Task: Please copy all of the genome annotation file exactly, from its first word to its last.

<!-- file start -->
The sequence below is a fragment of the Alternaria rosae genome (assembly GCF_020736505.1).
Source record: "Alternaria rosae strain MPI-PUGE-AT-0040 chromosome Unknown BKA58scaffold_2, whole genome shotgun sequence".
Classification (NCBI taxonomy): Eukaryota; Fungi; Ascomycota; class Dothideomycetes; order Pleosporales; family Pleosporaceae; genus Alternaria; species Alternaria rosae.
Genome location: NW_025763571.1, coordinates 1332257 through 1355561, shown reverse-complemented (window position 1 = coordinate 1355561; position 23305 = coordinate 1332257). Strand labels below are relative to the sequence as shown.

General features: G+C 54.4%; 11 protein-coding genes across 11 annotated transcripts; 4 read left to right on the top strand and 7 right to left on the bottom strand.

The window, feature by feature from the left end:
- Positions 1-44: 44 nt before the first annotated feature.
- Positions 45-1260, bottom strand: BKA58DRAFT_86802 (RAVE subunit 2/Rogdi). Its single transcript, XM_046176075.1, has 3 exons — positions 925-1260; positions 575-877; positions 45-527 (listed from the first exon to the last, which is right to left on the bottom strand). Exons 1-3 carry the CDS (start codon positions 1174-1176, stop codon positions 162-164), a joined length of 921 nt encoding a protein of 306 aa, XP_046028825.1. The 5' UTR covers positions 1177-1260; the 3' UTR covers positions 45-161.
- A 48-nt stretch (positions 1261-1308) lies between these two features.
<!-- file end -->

The sequence below is a fragment of the Alternaria rosae genome (assembly GCF_020736505.1).
Source record: "Alternaria rosae strain MPI-PUGE-AT-0040 chromosome Unknown BKA58scaffold_2, whole genome shotgun sequence".
Classification (NCBI taxonomy): Eukaryota; Fungi; Ascomycota; class Dothideomycetes; order Pleosporales; family Pleosporaceae; genus Alternaria; species Alternaria rosae.
Genome location: NW_025763571.1, coordinates 1332257 through 1355561, shown reverse-complemented (window position 1 = coordinate 1355561; position 23305 = coordinate 1332257). Strand labels below are relative to the sequence as shown.

General features: G+C 54.4%; 11 protein-coding genes across 11 annotated transcripts; 4 read left to right on the top strand and 7 right to left on the bottom strand.

The window, feature by feature from the left end:
- Positions 1-44: 44 nt before the first annotated feature.
- Positions 45-1260, bottom strand: BKA58DRAFT_86802 (RAVE subunit 2/Rogdi). Its single transcript, XM_046176075.1, has 3 exons — positions 925-1260; positions 575-877; positions 45-527 (listed from the first exon to the last, which is right to left on the bottom strand). Exons 1-3 carry the CDS (start codon positions 1174-1176, stop codon positions 162-164), a joined length of 921 nt encoding a protein of 306 aa, XP_046028825.1. The 5' UTR covers positions 1177-1260; the 3' UTR covers positions 45-161.
- A 48-nt stretch (positions 1261-1308) lies between these two features.